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Battle lines drawn over proposal

Published on July 22, 2011 3:01AM

Last changed on August 19, 2011 9:19AM

With a discussion draft on dairy reform now circulating in the U.S. House of Representatives, the National Milk Producers Federation is focused on gaining support for legislation modeled on its Foundation for the Future.

The draft, released by House Ag Committee Ranking Member Collin C. Peterson, D-Minn., is circulating with the hope legislators will sign on as original co-sponsors of a formal bill, said Chris Galen, the federation's senior vice president of communications. That will also be the case in the Senate, where the federation will push to get a companion bill, he said.

The organization also is conducting a 12-city tour to meet with dairymen one-on-one, he said.

"The feedback has been mostly positive, but we recognize there are still questions or misunderstandings among dairy producers," he said.

The federation is counting on cooperatives and producers to urge their elected officials to support the legislation, he said.

The proposal would eliminate the Dairy Product Price Support, a government program that buys product when per-pound prices fall below a certain level.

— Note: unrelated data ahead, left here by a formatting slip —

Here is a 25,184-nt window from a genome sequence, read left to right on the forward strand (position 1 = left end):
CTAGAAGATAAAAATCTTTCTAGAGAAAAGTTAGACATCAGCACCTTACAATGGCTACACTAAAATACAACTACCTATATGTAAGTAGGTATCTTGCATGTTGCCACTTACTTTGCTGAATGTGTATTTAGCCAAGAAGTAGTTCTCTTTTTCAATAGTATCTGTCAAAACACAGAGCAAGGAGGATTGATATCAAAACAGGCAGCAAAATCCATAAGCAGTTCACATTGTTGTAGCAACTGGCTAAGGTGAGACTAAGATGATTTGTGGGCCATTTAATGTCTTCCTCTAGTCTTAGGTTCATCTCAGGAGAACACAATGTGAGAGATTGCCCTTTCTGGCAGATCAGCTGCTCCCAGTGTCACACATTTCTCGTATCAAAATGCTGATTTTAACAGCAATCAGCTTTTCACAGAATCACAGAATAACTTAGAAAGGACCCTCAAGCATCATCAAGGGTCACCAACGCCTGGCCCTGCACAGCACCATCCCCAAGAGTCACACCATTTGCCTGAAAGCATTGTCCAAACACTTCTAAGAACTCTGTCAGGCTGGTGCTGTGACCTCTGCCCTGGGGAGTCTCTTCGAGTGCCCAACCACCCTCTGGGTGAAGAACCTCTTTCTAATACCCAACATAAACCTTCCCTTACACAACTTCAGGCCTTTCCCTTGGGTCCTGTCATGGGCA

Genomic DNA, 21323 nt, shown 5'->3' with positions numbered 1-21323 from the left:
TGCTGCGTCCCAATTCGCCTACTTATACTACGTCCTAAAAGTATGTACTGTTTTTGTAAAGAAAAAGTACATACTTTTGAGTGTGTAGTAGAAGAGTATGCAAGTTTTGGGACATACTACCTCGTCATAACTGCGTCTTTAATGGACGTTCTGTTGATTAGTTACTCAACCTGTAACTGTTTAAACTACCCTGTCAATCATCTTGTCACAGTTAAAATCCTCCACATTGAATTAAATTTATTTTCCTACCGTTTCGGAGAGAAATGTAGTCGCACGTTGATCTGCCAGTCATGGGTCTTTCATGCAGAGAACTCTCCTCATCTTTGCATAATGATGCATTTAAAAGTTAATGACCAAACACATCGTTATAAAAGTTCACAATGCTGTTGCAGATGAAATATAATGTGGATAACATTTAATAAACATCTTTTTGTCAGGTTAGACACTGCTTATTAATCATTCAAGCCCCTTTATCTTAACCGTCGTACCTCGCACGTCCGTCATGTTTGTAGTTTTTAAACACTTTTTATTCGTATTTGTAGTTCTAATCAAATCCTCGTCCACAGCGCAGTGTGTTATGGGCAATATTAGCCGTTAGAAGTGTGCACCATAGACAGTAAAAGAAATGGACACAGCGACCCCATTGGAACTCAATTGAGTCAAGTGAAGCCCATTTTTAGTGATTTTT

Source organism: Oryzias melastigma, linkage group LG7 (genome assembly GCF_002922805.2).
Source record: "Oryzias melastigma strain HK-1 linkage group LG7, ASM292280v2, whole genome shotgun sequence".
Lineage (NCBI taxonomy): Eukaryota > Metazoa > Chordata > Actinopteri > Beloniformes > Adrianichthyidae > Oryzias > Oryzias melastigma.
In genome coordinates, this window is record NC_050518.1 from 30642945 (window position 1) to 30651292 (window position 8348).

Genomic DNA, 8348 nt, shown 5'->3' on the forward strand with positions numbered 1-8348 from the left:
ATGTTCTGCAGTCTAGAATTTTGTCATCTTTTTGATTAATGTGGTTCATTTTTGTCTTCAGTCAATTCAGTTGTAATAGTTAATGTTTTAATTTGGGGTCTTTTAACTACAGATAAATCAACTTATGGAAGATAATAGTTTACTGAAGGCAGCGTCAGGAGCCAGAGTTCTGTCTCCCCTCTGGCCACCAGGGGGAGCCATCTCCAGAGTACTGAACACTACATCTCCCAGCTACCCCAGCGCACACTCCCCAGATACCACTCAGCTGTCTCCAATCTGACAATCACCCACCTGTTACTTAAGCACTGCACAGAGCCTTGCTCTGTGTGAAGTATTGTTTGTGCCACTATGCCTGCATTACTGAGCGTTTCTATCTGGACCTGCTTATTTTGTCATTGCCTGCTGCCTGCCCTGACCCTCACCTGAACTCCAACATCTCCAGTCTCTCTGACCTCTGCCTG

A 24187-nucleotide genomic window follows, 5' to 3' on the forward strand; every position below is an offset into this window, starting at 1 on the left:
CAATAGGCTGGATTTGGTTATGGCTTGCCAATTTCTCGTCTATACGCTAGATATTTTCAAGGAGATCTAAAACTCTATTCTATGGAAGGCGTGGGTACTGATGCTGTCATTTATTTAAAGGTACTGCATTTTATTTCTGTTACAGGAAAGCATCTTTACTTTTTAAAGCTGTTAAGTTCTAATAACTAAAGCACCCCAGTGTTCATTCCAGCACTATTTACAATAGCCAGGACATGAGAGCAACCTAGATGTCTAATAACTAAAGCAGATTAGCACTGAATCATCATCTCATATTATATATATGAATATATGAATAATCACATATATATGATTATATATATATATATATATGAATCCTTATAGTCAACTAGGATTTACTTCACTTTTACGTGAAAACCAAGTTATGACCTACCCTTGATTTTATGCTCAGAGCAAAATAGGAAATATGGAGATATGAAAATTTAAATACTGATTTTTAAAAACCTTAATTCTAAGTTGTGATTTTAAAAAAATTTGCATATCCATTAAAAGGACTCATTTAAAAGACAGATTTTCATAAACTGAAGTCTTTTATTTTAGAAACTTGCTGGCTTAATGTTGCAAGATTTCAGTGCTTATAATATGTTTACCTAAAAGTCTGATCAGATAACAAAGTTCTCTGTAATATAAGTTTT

It would also eliminate the Milk Income Loss Contracts program, which subsidizes producers a percentage of the difference between a USDA set trigger price and the actual market price on milk sold for fluid consumption, with a cap of 3 million pounds of milk annually.

The International Dairy Foods Association has issued a statement slamming all components of the proposal. IDFA particularly opposes the supply-management portion, which it contends would limit milk production and harm a growing export market.

That program will manipulate farm milk prices to be above world market prices and negatively impact the U.S. industry's ability to compete in new and emerging markets, IDFA CEO Connie Tipton said in a statement.

"Dairy exports will be hurt, and imports will be encouraged," she said.

The federation contends the program protects against such a scenario with a clause that prevents supply-management from kicking in if U.S. prices are 20 percent higher or more above world prices on cheddar cheese and skim milk powder.

It also contends export opportunities will be enhanced with the elimination of the price support program, which encourages processors to produce products the government will buy instead of products the world wants.

-- Carol Ryan Dumas


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